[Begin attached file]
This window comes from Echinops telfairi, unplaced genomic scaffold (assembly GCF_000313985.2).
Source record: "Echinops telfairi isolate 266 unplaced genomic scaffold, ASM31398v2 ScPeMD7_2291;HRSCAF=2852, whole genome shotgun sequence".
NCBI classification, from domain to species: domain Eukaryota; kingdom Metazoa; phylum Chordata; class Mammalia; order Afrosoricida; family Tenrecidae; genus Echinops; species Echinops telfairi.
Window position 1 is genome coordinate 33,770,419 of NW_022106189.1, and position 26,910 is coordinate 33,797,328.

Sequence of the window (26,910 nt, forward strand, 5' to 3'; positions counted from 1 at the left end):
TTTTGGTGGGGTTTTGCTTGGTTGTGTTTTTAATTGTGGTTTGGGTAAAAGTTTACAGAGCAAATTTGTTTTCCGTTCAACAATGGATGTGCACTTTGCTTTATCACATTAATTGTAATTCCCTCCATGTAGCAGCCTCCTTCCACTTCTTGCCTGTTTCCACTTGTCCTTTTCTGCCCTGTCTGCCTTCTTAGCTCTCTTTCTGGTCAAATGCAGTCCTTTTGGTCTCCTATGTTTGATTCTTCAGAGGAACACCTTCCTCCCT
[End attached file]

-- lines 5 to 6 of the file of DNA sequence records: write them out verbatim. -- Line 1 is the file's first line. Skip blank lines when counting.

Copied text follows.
Sequence of the window (26,910 nt, forward strand, 5' to 3'; positions counted from 1 at the left end):
TTTTGGTGGGGTTTTGCTTGGTTGTGTTTTTAATTGTGGTTTGGGTAAAAGTTTACAGAGCAAATTTGTTTTCCGTTCAACAATGGATGTGCACTTTGCTTTATCACATTAATTGTAATTCCCTCCATGTAGCAGCCTCCTTCCACTTCTTGCCTGTTTCCACTTGTCCTTTTCTGCCCTGTCTGCCTTCTTAGCTCTCTTTCTGGTCAAATGCAGTCCTTTTGGTCTCCTATGTTTGATTCTTCAGAGGAACACCTTCCTCCCT